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Departments Release FAQs about the No Surprises Act and Other Transparency Provisions for Group Health Plans

The DOL, HHS, and Treasury (collectively, the “Departments”) jointly released FAQs addressing the implementation of certain requirements under the No Surprises Act of the Consolidated Appropriations Act of 2021 (the “CAA”), which are generally effective for plan years beginning on or after January 1, 2022, and other transparency provisions of the Affordable Care Act (the “ACA”) and CAA. The FAQs address the following topics: Transparency in Coverage Machine-Readable Files, Price Comparison Tools, Transparency in Plan or Insurance Identification Cards, Good Faith Estimate, Advanced Explanation of Benefits, Prohibition on Gag Clauses on Price and Quality Data, Protecting Patients and Improving the Accuracy of Provider Directory Information, Continuity of Care, Grandfathered Health Plans, and Reporting on Pharmacy Benefits and Drug Costs. Notably, the Departments state in the FAQs that enforcement of the requirement that plans publish machine-readable files relating to certain in-network and out-of-network information will be deferred until July 1, 2022… Continue Reading

Prepare Benefits Materials in Consideration of the Surprise Medical Billing Rules and Model Notice

As employers prepare group health plans, SPDs, and other employee benefits materials for 2022, they need to consider the new surprise medical billing requirements under the No Surprises Act of the Consolidated Appropriations Act of 2021. Interim final rules were recently released for these new requirements, which are generally effective for plan years beginning on or after January 1, 2022. Provisions that may need to be changed include those regarding: (i) coverage of emergency services, including the definitions of emergency services and emergency medical conditions, how benefit payments are calculated, and coverage for out-of-network, independent freestanding emergency departments; (ii) network cost-sharing for out-of-network providers at network facilities who do not obtain consent for non-emergency services; and (iii) coverage of out-of-network air ambulance services. In addition, there is a new notice required that must be made publicly available, posted on a public website of the plan, and included in the plan’s… Continue Reading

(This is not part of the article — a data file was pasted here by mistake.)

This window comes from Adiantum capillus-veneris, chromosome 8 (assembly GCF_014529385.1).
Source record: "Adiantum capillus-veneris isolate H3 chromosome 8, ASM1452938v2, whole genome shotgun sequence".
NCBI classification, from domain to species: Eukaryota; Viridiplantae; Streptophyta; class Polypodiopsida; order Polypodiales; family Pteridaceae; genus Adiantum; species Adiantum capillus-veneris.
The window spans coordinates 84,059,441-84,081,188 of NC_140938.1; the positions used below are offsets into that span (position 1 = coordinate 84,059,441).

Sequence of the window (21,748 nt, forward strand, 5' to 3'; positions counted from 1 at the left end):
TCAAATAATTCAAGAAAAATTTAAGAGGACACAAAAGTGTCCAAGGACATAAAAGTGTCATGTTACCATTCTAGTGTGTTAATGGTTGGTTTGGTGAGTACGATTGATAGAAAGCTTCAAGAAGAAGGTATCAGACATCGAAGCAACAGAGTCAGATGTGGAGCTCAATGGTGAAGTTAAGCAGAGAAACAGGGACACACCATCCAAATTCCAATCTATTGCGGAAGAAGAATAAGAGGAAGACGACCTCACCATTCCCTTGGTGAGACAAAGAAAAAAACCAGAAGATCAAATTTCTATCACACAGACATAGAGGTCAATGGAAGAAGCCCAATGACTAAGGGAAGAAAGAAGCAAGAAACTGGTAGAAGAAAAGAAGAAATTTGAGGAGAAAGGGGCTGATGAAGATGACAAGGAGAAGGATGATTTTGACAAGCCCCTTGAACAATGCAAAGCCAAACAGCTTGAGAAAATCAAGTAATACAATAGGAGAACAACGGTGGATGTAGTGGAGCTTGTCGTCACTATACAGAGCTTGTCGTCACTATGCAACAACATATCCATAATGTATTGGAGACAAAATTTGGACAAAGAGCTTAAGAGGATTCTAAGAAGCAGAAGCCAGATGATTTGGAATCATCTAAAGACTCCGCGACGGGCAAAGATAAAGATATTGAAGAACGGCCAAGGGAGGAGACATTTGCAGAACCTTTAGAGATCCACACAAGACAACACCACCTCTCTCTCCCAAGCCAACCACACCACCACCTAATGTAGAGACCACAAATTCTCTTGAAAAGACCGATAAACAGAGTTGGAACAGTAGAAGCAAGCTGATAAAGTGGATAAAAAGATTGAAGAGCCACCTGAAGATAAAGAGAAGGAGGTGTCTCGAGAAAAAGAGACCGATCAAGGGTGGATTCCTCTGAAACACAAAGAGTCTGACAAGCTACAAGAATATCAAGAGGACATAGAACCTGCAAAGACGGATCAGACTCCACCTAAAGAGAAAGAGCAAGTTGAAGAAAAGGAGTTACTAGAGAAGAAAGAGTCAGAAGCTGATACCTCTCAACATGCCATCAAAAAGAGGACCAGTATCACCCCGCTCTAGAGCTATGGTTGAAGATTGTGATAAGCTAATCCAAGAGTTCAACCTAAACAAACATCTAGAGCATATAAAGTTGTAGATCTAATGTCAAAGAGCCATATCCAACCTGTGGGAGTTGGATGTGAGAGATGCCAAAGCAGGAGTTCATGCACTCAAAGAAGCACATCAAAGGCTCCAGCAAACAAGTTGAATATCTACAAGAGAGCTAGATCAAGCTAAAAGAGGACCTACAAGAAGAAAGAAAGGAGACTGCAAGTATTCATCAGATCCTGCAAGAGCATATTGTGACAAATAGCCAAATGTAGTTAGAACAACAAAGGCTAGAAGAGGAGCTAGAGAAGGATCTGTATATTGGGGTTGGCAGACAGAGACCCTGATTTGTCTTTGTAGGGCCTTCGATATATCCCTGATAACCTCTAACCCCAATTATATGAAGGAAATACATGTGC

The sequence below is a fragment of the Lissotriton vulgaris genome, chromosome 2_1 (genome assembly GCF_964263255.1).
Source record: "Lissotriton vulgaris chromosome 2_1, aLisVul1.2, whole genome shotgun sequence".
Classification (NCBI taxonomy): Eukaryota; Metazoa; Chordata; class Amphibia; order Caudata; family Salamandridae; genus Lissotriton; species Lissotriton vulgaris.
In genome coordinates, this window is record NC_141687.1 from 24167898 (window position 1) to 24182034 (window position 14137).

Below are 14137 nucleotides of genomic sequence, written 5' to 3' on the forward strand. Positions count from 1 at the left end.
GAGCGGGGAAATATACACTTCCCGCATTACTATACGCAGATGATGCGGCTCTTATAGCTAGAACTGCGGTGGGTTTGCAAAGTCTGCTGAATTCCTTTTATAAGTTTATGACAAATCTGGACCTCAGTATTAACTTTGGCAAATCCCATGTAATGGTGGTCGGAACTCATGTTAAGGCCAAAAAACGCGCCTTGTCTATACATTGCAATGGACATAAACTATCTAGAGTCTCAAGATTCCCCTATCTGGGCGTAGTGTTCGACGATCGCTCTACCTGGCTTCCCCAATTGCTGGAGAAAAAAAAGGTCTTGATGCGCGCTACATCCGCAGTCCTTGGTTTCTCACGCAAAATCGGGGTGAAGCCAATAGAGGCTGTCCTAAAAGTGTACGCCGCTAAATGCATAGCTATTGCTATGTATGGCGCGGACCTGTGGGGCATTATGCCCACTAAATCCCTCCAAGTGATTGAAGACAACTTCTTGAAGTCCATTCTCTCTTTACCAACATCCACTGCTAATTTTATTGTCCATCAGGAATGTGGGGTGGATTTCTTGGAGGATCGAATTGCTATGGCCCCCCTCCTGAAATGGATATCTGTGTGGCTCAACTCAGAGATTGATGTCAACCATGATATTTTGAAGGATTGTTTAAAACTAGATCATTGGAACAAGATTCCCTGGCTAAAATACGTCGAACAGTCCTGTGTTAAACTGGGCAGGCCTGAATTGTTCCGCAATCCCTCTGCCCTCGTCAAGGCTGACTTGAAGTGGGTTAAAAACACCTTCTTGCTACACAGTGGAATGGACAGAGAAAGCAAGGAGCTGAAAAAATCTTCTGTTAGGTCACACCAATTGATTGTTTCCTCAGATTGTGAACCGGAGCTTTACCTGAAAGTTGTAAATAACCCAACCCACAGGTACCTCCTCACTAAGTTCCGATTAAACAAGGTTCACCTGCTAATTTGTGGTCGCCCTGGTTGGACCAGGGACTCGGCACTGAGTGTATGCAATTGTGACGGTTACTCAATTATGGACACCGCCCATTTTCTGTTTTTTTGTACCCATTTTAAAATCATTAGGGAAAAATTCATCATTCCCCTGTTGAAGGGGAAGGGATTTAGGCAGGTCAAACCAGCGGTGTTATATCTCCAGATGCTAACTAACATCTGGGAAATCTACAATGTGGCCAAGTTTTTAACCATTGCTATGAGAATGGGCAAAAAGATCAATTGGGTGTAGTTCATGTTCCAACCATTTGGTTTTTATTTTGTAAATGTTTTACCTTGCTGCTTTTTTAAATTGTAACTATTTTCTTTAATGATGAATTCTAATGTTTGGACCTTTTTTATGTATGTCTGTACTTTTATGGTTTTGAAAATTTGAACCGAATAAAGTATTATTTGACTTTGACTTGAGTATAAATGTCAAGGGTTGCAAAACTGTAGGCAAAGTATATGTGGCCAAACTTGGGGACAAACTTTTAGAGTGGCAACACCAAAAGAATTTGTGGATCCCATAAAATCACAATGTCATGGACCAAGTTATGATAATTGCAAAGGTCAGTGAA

Future Mental Health Parity Enforcement Efforts

As discussed in our blog post here, effective as of February 10, 2021, an employer-sponsored group health plan that imposes nonquantitative treatment limitations (?Ç£NQTLs?Ç¥) on mental health or substance use disorder (?Ç£MH/SUD?Ç¥) benefits must have documentation of a ?Ç£comparative analysis?Ç¥ that must demonstrate the NQTLs imposed under the plan for MH/SUD benefits are not more restrictive than the NQTLs that apply to substantially all medical/surgical benefits in a particular classification. Generally, an NQTL is a limitation on the scope of benefits for treatment that is not expressed numerically (e.g., a prior authorization requirement). Recent DOL FAQs state that, in the near term, the DOL expects to focus on the following NQTLs in its enforcement efforts: Prior authorization requirements for in-network and out-of-network inpatient services; Concurrent review for in-network and out-of-network inpatient and outpatient services; Standards for provider admission to participate in a network, including reimbursement rates; and Out-of-network reimbursement rates… Continue Reading

Cross-Plan Offsetting Practice is Challenged in Class Action Lawsuit

This class action lawsuit, styled Scott, et al. v. UnitedHealth Group, Inc., et al., was filed in the U.S. District Court for the District of Minnesota on July 14, 2020. This lawsuit follows the decision of the U.S. Court of Appeals for the Eighth Circuit in Peterson v. UnitedHealth Group Inc. that was issued last year. In Scott, the plaintiffs, who were participants in the plans at issue in Peterson, filed, on behalf of a class of plaintiffs (the ?Ç£Class?Ç¥), a class action against UnitedHealth Group, Inc. and its wholly-owned subsidiaries (collectively, ?Ç£UHC?Ç¥), in their capacities as an insurer and/or third-party claims administrator of employer-sponsored group health plans. The lawsuit alleges the breach of UHC?ÇÖs fiduciary duties under ERISA as related to UHC?ÇÖs practice of ?Ç£cross-plan offsetting.?Ç¥ The Class consists of participants and beneficiaries in all group health plans that are administered by UHC and contain ?Ç£cross-plan offsetting?Ç¥ (collectively, the… Continue Reading

Self-Funded ERISA Health Plans May Opt Into New Law Regarding Out-of-Network Service Providers

New Jersey recently enacted a law that is intended to address the issue of ?Ç£surprise out-of-network charges?Ç¥ to patients who obtain healthcare from healthcare providers in New Jersey. The law, entitled the ?Ç£Out-Of-Network Consumer Protection, Transparency, Cost Containment and Accountability Act?Ç¥ (the ?Ç£NJ Act?Ç¥), applies with respect to patients who have insured health coverage, but may also apply to patients who participate in employer-sponsored, self-funded health plans subject to ERISA (each, a ?Ç£Self-Funded Health Plan?Ç¥) if such plans voluntarily ?Ç£opt in?Ç¥ to the NJ Act. The NJ Act imposes numerous new disclosure obligations on healthcare providers in New Jersey regarding information to be posted on their websites or delivered directly to patients who will receive their services. Such information includes (i) the provider?ÇÖs network status with respect to the patient?ÇÖs health benefit plan, (ii) a listing of the standard charges for items and services provided by a healthcare facility and… Continue Reading

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